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Main Street, Wishaw
Wishaw is located in North Lanarkshire
Wishaw shown within North Lanarkshire
Population 30,510 Mid 2012 estimate
OS grid reference NS795555
• Edinburgh 31 mi (50 km)
• London 389 mi (626 km)
Council area
Lieutenancy area
Country Scotland
Sovereign state United Kingdom
Post town WISHAW
Postcode district ML2
Dialling code 01698
Police Scottish
Fire Scottish
Ambulance Scottish
EU Parliament Scotland
UK Parliament
Scottish Parliament
List of places
55°46′26″N 3°55′08″W / 55.7739°N 3.9189°W / 55.7739; -3.9189Coordinates: 55°46′26″N 3°55′08″W / 55.7739°N 3.9189°W / 55.7739; -3.9189

Wishaw is a town in North Lanarkshire, Scotland, on the edge of the Clyde Valley, 15 miles (24 km) south-east of Glasgow city centre.[2] The Burgh of Wishaw was formed in 1855; it formed a joint large burgh with its neighbour Motherwell from 1920 until its dissolution when Scottish local authorities were restructured in 1975.

Wishaw had a population of 30,510 in 2016.[3][4]

Geography and climate[edit]

Wishaw districts include Netherton and Craigneuk

Wishaw lies within a very populated area in North Lanarkshire, which itself is the 4th largest local authority in Scotland (based on population). The main areas of Wishaw are: Cambusnethan, Coltness, Craigneuk, Gowkthrapple, Dimsdale, Greenhead, Wishawhill, Netherton, Pather and Waterloo. There are two adjoining villages, often included as part of the town for administrative purposes: Overtown and Newmains. The town is located in the relatively level Central Belt area of Scotland. While there are valleys and high moors within this area, there are no hills or summits over 1,640 feet.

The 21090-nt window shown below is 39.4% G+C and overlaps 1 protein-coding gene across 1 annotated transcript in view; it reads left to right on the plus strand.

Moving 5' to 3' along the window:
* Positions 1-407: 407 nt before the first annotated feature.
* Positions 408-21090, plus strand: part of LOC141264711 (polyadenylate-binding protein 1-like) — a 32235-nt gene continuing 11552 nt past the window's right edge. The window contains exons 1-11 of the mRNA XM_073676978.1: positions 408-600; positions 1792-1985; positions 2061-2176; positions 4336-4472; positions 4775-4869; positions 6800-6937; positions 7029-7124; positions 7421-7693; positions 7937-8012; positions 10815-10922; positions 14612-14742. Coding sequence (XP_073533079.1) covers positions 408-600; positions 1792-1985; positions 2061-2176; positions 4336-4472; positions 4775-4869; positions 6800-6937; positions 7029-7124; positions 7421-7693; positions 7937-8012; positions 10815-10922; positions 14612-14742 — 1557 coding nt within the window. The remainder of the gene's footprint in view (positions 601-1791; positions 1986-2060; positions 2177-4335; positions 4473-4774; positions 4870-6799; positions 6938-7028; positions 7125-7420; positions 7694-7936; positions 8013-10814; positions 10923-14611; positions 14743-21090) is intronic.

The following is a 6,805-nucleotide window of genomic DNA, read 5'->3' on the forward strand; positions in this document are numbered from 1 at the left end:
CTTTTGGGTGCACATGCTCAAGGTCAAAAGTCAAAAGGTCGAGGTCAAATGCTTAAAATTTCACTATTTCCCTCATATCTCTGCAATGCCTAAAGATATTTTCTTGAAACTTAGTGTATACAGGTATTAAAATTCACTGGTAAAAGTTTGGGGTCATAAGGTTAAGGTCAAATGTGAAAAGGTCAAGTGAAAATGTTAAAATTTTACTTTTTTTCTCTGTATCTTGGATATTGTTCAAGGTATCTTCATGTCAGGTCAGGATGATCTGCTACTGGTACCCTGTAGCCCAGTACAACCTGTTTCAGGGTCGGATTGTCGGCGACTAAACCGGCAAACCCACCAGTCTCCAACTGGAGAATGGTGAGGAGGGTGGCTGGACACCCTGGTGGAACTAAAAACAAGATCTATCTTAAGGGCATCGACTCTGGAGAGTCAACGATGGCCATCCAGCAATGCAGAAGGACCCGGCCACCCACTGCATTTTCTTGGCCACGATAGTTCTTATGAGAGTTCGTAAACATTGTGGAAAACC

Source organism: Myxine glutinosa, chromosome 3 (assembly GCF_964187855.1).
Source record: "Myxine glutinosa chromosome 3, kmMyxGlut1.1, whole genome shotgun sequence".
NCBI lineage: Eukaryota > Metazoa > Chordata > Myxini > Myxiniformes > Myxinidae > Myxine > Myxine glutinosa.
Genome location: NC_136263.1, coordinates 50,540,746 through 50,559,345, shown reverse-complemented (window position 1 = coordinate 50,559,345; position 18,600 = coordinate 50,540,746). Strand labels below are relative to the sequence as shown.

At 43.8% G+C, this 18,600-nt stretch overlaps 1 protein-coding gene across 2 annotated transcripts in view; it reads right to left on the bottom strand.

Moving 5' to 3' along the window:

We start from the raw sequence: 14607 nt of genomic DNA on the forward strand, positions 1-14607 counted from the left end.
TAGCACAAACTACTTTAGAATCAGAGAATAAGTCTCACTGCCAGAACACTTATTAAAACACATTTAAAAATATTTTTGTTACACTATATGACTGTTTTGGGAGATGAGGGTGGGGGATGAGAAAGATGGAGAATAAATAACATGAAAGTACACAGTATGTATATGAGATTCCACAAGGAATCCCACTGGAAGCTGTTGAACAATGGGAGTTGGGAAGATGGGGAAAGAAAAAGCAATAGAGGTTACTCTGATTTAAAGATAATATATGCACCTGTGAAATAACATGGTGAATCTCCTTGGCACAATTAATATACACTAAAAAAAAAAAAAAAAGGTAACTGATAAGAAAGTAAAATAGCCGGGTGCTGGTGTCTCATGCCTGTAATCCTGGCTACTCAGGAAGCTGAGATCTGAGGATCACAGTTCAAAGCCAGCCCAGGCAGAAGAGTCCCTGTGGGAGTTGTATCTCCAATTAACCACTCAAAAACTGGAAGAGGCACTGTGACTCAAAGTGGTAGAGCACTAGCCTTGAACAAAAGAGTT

The climate is temperate maritime, which leads to mild but wet winters and dry humid summers. Snow is not a regular occurrence during winter months, though rain is very regular. In the summer the area benefits from unobstructed warm southwesterly winds.


It is not certain how Wishaw's name came into being. The town is possibly named after Wishaw House, built in the woods by the South Calder Water.[5] The house was probably built some time after the sale of the lands of Coltness, Wishaw, Watstein and Stain to the predecessor of Lord Belhaven:[6][7] Hamilton of Uddsten.[8] It was probably then that the estate was named. The etymology may be from "wis" being Old Scotch for water, and "shaw" meaning forest or wood. Other theories exist; one such is that it may be derived from the Scots for "Wicket gate in the wood", and that it used to be called Wygateshaw. Alternatively, it may be from the Old English for "Willow Wood". Others believe the name was originally Viashaw, meaning way or road through the wood. Yet another theory is that the name derives from "Wee Shaw", meaning small wood.